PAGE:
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Lieder (German) - Released April 19, 2019 | Alpha

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Julian Prégardien decided to record the Dichterliebe cycle after he came across the new Bärenreiter edition; he went on to explore the work in concerts with his constant accompanist, Eric Le Sage, inserting other works by Robert and also by Clara Schumann, whose bicentenary is celebrated in 2019. When Clara played the Dichterliebe in the 1860s, she used to slip extracts from Kreisleriana between the songs. Prégardien asked Eric Le Sage to record the same extracts on a Blüthner piano of 1856, the year of Robert’s death, and also to include Romances composed by both Robert and Clara at a time when their future marriage was still uncertain. The sublime ballade Löwenbraut also forms part of the programme – a reminder of the young Robert’s anguish on Clara’s departure. At Julien’s suggestion, Sandrine Piau was invited to sing three duets: a simple Canon composed by Clara, and two duets by Robert, Wenn ich ein Vöglein wär, and the sublime In der Nacht. Four further songs complete the recording: Sängers Trost, a short piece in belcanto style; Kurzes Erwachen, composed by Robert at the age of just eighteen; Aus den hebräischen Gesängen, a very melancholy song; an extract from the cycle Myrthen (Robert’s wedding present to Clara); and Mein Wagen rollet langsam, a song that was included in the composer’s first version of Dichterliebe. The Dichterliebe songs micht have been expected to show Schumann triumphantly rejoicing in that year of 1840 when he was finally able to marry Clara; and yet they are characterised by bitter irony, nostalgic Sehnsucht, and a sense of dread… © Alpha Classics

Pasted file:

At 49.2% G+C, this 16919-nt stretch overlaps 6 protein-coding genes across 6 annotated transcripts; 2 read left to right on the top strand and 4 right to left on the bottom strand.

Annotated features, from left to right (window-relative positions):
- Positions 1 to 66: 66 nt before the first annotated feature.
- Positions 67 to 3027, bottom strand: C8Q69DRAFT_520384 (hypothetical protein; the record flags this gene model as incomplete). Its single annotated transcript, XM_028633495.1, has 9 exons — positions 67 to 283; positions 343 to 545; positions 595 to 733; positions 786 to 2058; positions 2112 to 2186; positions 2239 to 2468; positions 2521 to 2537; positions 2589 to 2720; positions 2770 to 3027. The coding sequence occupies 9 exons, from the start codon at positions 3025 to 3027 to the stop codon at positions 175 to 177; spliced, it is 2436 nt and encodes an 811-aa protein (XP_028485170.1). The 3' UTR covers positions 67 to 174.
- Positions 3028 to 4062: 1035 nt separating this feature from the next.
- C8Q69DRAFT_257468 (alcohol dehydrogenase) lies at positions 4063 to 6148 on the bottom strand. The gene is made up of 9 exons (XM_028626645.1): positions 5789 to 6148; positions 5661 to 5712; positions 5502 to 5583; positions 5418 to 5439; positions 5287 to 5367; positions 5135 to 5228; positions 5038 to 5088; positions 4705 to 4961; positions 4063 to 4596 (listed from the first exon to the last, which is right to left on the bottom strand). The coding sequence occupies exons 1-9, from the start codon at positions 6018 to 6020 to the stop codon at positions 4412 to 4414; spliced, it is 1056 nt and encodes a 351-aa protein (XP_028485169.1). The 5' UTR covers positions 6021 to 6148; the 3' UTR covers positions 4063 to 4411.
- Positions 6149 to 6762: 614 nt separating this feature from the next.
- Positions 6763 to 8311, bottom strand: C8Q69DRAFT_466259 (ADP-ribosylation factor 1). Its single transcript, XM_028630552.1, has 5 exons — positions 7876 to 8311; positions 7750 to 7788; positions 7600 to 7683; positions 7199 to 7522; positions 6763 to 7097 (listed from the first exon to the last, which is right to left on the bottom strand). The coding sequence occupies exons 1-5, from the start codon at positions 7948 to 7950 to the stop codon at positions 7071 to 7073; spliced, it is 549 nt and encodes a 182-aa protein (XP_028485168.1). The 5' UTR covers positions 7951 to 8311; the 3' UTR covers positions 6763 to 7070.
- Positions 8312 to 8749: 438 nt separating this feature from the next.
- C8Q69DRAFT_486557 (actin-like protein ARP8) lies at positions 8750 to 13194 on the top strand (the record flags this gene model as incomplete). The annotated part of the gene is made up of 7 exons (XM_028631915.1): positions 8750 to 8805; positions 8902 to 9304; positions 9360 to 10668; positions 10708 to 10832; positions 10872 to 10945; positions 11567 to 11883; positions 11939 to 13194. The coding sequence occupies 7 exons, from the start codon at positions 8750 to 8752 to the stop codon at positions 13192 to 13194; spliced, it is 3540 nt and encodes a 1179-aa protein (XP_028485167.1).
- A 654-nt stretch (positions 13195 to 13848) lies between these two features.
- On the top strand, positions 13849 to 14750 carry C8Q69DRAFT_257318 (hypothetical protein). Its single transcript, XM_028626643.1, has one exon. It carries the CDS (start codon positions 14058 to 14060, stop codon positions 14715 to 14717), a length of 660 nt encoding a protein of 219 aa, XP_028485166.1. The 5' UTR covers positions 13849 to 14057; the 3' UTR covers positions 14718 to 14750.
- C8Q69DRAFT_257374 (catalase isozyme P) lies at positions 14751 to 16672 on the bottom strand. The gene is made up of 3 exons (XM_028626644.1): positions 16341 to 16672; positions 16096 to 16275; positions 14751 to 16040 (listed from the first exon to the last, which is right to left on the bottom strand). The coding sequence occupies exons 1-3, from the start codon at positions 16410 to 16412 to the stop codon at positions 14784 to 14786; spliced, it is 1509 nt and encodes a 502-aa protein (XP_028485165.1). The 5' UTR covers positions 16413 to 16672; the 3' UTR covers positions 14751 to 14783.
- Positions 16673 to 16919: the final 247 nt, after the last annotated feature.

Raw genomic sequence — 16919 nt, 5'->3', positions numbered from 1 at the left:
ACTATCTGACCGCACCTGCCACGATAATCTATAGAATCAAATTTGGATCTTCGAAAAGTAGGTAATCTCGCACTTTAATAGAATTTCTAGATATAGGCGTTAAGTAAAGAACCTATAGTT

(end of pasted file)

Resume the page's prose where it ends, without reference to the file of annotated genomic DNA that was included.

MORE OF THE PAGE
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Cello Concertos - Released January 18, 2019 | Warner Classics

Booklet Distinctions Diapason d'or / Arte - Le Choix de France Musique - Choc de Classica
French cellist Gautier Capuçon does not lack for charisma (or talent), and he has emerged as a major star. The Erato label seems to have tried to capitalize on that with the design of this album, featuring photos by the American Jamie Beck that cast Capuçon as a kind of Byronic figure. It may be a bit over the top, but classical music needs stars. The contents of the album, however, may not quite live up to the heroic concept. They consist of live performances recorded between 2009 and 2015, not of new material. Schumann wrote more music for cello than other composers did, and assembling them in a single program may have made sense. But the sound universes of the Cello Concerto in A minor, Op. 129, and the various chamber pieces are entirely different. The major attraction here is the concerto, a work that has been revaluated upward in recent years as performers have clarified its knotty lines. Historically oriented performance works well with Schumann, and there is a historical reading by Argentine cellist Sol Gabetta with the Kammerorchester Basel. But Capuçon offers a fine modern-instrument option, and an important contributor to its success is octogenarian conductor Bernard Haitink, leading the Chamber Orchestra of Europe. Sample the precise interplay between Capuçon and Haitink in the first movement, which makes the music seem to unfold inevitably. The concerto never drags, and Capuçon sounds gorgeous. The chamber works were recorded at the Verbier Festival in Switzerland with pianist Martha Argerich, and, in the case of the Fantasiestücke, Op. 88, Capuçon's brother Renaud on violin. Despite the august collaborators, these readings feature differing approaches from the principals and don't quite jell, either interpretively or sonically. Nevertheless, this is an album Capuçon's fans will want, and the reading of the concerto is an important addition to its growing discography.
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Lieder (German) - Released October 11, 2019 | Sony Classical

Hi-Res Booklet Distinctions 5 de Diapason